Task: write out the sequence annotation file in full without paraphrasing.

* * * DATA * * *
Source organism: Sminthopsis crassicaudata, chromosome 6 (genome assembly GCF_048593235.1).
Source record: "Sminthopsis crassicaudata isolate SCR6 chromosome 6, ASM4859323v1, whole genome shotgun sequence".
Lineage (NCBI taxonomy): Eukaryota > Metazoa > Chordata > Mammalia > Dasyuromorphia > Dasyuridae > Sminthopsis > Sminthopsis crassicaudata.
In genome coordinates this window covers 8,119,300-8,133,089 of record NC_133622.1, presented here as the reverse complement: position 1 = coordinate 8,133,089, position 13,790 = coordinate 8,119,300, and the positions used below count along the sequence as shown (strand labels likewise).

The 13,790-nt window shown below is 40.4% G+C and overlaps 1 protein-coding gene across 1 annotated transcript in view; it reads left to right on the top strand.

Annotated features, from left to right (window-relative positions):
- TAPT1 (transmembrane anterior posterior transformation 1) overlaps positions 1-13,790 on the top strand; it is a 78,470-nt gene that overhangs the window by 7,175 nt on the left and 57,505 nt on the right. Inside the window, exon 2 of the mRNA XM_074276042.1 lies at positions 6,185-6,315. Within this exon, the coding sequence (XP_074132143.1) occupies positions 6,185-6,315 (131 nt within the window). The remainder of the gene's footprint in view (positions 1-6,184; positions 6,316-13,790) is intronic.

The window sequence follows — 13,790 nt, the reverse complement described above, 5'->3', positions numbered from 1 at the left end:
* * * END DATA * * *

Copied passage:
Source organism: Sminthopsis crassicaudata, chromosome 6 (genome assembly GCF_048593235.1).
Source record: "Sminthopsis crassicaudata isolate SCR6 chromosome 6, ASM4859323v1, whole genome shotgun sequence".
Lineage (NCBI taxonomy): Eukaryota > Metazoa > Chordata > Mammalia > Dasyuromorphia > Dasyuridae > Sminthopsis > Sminthopsis crassicaudata.
In genome coordinates this window covers 8,119,300-8,133,089 of record NC_133622.1, presented here as the reverse complement: position 1 = coordinate 8,133,089, position 13,790 = coordinate 8,119,300, and the positions used below count along the sequence as shown (strand labels likewise).

The 13,790-nt window shown below is 40.4% G+C and overlaps 1 protein-coding gene across 1 annotated transcript in view; it reads left to right on the top strand.

Annotated features, from left to right (window-relative positions):
- TAPT1 (transmembrane anterior posterior transformation 1) overlaps positions 1-13,790 on the top strand; it is a 78,470-nt gene that overhangs the window by 7,175 nt on the left and 57,505 nt on the right. Inside the window, exon 2 of the mRNA XM_074276042.1 lies at positions 6,185-6,315. Within this exon, the coding sequence (XP_074132143.1) occupies positions 6,185-6,315 (131 nt within the window). The remainder of the gene's footprint in view (positions 1-6,184; positions 6,316-13,790) is intronic.

The window sequence follows — 13,790 nt, the reverse complement described above, 5'->3', positions numbered from 1 at the left end: